An enchanting tune accompanies Jeanette’s announcement to Colonel Castle (Richard Eastham) that Toby has horseback riding experience and perhaps indicates a close friendship between the two children. This relationship, not fully developed in Toby Tyler, may have made an interesting subject for a sequel.
Relationship to Other Disney Films
A circus was also featured in Dumbo (1941).
Kevin Corcoran had previously starred in Old Yeller (1957), The Shaggy Dog, Pollyanna (1960), and Swiss Family Robinson (1960) for Disney; and he subsequently appeared in Babes in Toyland (1961), Bon Voyage! (1962), Savage Sam (1963), and A Tiger Walks (1964) for the studio. Corcoran was named a Disney Legend in 2006.
Bob Sweeney subsequently appeared in Moon Pilot (1962) and Son of Flubber (1963) for Disney.
Gene Sheldon and Henry Calvin, who subsequently starred in Babes in Toyland for Disney, were both costars on Disney’s television series “Zorro,” Sheldon portraying the title character’s mute servant, Bernardo; and Calvin playing the Spanish officer Sergeant Demetrio López García.
Michael McGreevey, who made a brief appearance as a concessionaire in Toby Tyler, would play more substantial roles in each installment of the “Medfield College Trilogy”—The Computer Wore Tennis Shoes (1969), Now You See Him, Now You Don’t (1972), and The Strongest Man in the World (1975)—as well as Snowball Express (1972) and The Shaggy D.A.(1976).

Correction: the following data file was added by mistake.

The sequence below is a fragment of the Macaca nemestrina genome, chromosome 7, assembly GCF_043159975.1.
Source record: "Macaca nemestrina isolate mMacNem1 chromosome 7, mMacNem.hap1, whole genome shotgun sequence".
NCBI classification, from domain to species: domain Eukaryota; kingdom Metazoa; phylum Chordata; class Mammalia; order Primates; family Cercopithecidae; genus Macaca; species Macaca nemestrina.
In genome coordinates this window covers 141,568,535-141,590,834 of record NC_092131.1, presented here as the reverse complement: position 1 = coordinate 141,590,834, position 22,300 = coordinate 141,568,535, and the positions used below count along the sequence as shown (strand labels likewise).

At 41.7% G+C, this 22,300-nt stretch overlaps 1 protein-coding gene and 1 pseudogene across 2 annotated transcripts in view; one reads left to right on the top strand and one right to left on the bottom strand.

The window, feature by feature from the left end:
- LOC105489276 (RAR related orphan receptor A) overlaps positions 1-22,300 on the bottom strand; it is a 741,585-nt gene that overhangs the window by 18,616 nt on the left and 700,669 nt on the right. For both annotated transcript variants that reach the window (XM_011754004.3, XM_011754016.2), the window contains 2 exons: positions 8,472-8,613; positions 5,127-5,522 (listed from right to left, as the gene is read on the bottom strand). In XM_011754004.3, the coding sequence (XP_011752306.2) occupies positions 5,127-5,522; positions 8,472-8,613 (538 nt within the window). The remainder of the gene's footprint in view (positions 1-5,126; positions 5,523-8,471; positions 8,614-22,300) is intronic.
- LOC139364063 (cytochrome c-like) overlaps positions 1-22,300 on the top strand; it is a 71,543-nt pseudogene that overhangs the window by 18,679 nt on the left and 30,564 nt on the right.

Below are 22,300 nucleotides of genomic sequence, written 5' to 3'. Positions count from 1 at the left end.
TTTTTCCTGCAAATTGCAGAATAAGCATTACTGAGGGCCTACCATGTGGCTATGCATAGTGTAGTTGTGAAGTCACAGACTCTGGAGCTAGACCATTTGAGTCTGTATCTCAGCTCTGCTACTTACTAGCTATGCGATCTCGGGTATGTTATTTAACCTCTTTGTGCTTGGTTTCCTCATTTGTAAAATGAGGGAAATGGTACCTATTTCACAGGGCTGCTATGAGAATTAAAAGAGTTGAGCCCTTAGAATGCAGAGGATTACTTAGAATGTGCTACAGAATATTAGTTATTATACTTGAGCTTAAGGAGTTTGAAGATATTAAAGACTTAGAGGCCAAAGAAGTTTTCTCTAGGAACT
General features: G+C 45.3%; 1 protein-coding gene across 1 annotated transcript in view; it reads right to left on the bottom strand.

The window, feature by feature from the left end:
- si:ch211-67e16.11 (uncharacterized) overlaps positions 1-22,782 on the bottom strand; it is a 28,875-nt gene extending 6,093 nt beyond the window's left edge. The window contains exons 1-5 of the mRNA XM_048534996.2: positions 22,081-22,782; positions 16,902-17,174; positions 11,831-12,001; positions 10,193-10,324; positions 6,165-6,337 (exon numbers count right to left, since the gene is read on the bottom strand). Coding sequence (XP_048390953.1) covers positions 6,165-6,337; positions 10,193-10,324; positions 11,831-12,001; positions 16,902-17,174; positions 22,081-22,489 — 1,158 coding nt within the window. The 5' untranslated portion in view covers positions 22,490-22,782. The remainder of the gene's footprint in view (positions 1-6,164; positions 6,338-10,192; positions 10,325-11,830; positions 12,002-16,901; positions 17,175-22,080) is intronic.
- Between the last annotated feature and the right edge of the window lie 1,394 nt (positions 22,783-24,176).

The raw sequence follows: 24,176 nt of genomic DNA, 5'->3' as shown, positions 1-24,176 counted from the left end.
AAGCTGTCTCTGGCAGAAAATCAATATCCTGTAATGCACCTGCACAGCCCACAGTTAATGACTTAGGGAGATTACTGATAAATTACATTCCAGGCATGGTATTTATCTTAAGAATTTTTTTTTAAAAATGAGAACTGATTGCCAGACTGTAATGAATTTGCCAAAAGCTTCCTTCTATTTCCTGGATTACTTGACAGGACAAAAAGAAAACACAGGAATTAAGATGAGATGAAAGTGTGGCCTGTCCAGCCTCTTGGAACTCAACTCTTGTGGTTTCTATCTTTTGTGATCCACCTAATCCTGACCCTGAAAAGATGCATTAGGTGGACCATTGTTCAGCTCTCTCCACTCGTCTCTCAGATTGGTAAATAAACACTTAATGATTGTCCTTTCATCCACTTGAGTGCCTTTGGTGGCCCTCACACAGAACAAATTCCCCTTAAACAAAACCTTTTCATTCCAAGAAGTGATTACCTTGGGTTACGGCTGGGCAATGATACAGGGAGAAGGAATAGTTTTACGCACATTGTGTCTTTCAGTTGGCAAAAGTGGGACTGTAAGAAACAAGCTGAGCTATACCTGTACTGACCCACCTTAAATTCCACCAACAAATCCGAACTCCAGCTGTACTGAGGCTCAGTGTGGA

A trapeze segment high over a corporate boardroom is included in The Strongest Man in the World.
Monkeys were also utilized by Disney in Moon Pilot, The Monkey’s Uncle (1965), Monkeys, Go Home! (1967), and The Barefoot Executive (1971).
In the Parks
A circus theme pervades the “Storybook Circus” subsection of Fantasyland at Walt Disney World’s Magic Kingdom. Storybook Circus features the classic children’s spinner “Dumbo The Flying Elephant.” Dumbo’s queue incorporates interactive elements, including slides and climbing nets, to entertain children while waiting to board the famed elephant. An assortment of circus-inspired goodies can be purchased in Storybook Circus at “Big Top Treats.”
Combining traditional circus action with tangential entertainment and some heartwarming moments, Toby Tyler is an enjoyable effort. Walt Disney, with some hyperbole, well summarized the film’s intent in publicity material: “What a spectacle! A treat for the youngsters who have never seen a circus and for their elders who remember it.” (7)
1) Sampson, W. (2010, June 16). The Story of Disney’s Toby Tyler. Retrieved July 14, 2017, from https://www.mouseplanet.com/9284/The_Story_of_Disneys_Toby_Tyler_; Johnson, E. (1959, July 7). This Chimp Knows His Business, Stars in Movie. Ocala Star-Banner, p. 5. Retrieved from https://news.google.com/newspapers?nid=1356&dat=19590707&id=KnVPAAAAIBAJ&sjid=6AQEAAAAIBAJ&pg=4002,1139633.
3) Sampson, W. (2010, June 16). The Story of Disney’s Toby Tyler.
4) Johnson, E. (1959, July 7). This Chimp Knows His Business.
5) Sampson, W. (2010, June 16). The Story of Disney’s Toby Tyler.